holy monday

Posted by occwebsite
11th Apr 2022

holy monday

Holy Monday is the second day of Holy Week. The most notable of moments remembered on this day is that of Jesus “cleansing the Temple.” Picture the scene. Jesus has entered the city during one of the most important faith festivals of his day. Hundreds of thousands of Jewish pilgrims are milling about everywhere. They have made a pilgrimage from many countries to celebrate the great feast of Passover (Deuteronomy 16:16). Offering sacrifices and paying their taxes, the Jews engage the services of animal sellers and money changers, who provide a service on behalf of the priests. Even the faithful poor are buying small doves to offer as their act of worship. A loud, smelly “marketplace experience” has been created in a sacred space, during a time meant for worship and repentance. Jesus sees this, and becomes enraged. Flipping tables and forming a whip of cords (John 2:15), he shouts, “My house will be called a house of prayer!” (Matthew 21:13; Isaiah 56:7).

“Jesus entered the temple courts and drove out all who were buying and selling there. He over-turned the tables of the money changers and the benches of those selling doves.” Matthew 21:12


turn the table on idolatry


and put a stop to injustice


Is Jesus inviting you to partner with him in challenging injustice?

In Matthew 21:12, we see Jesus in a holy rage that seems out of character with the “God of Love” we so often talk about in churches. Jesus seems to lose a measure of control as he encounters the market scene in the temple: “Jesus entered the temple courts and drove out all who were buying and selling there. He overturned the tables of the money changers and the benches of those selling doves. “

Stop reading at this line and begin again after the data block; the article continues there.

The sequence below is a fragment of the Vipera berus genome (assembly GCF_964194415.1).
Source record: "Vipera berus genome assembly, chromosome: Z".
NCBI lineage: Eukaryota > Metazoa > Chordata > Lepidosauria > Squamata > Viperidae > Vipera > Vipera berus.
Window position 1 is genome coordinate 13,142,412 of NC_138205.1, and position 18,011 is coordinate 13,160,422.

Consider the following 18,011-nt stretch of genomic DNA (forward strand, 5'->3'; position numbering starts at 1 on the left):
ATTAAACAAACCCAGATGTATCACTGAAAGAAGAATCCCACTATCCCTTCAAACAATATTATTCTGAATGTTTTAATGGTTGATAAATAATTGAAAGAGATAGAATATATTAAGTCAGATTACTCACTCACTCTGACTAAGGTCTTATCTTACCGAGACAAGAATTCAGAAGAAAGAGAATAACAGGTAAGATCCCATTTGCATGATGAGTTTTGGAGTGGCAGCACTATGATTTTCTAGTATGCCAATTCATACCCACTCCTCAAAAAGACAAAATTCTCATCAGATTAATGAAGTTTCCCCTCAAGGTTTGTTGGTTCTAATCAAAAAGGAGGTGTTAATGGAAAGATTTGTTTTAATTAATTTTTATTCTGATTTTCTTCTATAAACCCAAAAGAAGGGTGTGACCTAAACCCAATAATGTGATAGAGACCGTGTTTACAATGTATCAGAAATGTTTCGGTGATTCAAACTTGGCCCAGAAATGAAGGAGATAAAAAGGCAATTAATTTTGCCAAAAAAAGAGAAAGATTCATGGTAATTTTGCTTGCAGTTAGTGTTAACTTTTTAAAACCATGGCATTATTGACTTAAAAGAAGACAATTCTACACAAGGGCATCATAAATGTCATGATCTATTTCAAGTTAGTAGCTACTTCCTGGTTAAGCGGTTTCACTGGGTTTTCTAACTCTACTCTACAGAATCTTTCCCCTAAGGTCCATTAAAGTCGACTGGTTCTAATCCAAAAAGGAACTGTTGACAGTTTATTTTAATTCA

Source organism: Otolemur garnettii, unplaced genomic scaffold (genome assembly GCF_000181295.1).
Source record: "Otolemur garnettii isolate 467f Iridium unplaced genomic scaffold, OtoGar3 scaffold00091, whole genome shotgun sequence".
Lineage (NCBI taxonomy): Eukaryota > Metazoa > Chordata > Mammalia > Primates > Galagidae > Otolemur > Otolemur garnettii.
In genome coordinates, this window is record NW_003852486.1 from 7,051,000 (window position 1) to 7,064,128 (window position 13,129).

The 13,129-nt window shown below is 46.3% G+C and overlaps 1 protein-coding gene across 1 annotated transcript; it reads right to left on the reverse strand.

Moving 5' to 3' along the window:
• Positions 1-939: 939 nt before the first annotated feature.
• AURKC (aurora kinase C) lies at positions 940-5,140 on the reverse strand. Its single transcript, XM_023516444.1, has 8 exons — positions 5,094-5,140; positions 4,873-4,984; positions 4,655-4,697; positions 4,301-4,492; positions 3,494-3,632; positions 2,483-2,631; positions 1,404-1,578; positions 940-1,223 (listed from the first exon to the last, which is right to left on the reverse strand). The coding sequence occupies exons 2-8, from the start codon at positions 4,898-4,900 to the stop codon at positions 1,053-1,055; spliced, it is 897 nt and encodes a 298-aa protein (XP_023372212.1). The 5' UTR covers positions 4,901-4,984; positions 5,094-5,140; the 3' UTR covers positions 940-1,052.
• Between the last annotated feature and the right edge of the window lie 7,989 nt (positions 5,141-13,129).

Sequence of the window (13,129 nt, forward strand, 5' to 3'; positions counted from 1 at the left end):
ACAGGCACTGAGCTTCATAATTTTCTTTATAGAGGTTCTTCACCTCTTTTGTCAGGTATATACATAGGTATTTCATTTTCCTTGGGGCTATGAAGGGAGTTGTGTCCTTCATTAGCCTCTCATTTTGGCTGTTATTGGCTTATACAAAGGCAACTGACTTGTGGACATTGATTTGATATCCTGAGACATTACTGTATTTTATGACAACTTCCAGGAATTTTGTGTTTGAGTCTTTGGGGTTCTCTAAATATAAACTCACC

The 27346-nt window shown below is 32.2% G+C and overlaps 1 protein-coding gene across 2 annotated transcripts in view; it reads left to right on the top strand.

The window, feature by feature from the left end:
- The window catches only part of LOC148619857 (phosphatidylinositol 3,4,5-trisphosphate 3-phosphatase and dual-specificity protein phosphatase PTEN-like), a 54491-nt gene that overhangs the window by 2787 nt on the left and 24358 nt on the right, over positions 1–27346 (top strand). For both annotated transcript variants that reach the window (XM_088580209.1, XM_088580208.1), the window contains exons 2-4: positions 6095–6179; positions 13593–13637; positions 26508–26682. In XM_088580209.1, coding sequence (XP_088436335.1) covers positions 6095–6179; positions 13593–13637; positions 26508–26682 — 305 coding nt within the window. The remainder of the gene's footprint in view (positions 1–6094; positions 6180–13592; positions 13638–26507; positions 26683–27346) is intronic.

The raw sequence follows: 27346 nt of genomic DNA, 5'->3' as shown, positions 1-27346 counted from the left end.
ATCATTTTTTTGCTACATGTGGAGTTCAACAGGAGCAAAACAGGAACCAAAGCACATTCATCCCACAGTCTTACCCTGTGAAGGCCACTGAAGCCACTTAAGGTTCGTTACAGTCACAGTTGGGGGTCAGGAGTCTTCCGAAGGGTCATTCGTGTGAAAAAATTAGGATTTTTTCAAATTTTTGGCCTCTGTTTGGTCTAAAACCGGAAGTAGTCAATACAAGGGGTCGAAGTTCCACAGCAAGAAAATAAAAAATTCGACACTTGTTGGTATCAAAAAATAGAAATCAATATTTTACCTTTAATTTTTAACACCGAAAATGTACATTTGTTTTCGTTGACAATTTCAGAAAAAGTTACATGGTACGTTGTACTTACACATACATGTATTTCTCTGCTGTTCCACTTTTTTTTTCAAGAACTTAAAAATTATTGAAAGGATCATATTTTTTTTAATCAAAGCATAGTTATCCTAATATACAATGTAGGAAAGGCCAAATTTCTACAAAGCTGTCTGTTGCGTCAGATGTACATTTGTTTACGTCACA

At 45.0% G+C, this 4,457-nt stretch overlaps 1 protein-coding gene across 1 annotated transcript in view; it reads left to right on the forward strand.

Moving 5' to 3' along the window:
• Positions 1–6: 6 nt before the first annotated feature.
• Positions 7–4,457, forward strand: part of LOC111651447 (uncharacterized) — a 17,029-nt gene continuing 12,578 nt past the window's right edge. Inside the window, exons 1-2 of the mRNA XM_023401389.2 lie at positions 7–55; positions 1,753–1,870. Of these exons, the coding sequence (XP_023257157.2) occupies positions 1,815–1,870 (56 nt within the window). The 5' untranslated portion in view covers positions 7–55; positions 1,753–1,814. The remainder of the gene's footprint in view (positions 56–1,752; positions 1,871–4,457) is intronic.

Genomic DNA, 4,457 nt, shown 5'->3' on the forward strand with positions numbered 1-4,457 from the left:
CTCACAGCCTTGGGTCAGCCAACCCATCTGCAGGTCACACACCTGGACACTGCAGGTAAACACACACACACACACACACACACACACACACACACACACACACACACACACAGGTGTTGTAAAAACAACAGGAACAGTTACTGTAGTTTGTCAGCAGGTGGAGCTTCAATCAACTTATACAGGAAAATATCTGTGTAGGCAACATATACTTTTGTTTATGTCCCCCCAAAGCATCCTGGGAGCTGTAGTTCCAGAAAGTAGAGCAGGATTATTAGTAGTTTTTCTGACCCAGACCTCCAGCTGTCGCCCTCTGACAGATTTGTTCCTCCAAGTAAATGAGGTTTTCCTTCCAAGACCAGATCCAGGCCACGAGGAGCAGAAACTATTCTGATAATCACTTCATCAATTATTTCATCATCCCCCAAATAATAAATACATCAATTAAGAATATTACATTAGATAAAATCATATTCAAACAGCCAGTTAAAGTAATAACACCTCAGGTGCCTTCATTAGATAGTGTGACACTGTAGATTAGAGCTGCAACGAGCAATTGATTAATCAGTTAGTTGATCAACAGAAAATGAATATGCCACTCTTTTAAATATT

• Why would currency exchanges and dove booths be so appalling, so revolting, as to demand such a harsh, physical display of disgust?
  • Who would have been the most likely to be undercut in their currency exchange having travelled from a far away land?
  • The poor and uneducated.
  • Who would have been the most likely to only be able to afford the smallest creature, a dove, to offer in the worship setting of that day?
  • The poor and the uneducated.

Jesus’ heightened response may have been, in many ways, toward the kind of misguided worship systems that ultimately devalue the poor. Today, systems (religious and otherwise) powered by money-making  greed and carelessness with the weak and vulnerable are no less worthy of a royal table turning than those in Jesus’ day.

Injustice always flows from idolatry and misdirected worship.

  • When we forget who God is, we forget who we are.
  • When we forget who we are in God’s eyes, we forget the value of others.

We can all participate in a world that crushes the weak and the poor, without even being aware of the part we play. Ask God to show you if there is someone to be cared for, someone who needs you to be their voice, in your neighborhood, town, or city. Show them the grace of God, and let your actions be marked by generosity.



for Holy Monday

Lord, give me eyes to see what you see when you look at the world around me. I want to participate in acts of love and justice, carrying your love to the world.



for Your Easter Reflection

  • Is there an opportunity to weave more care for the poor and the socially vulnerable into your life?
  • If you got involved, what kind of effect do you think it would have on both your public and private life of worship?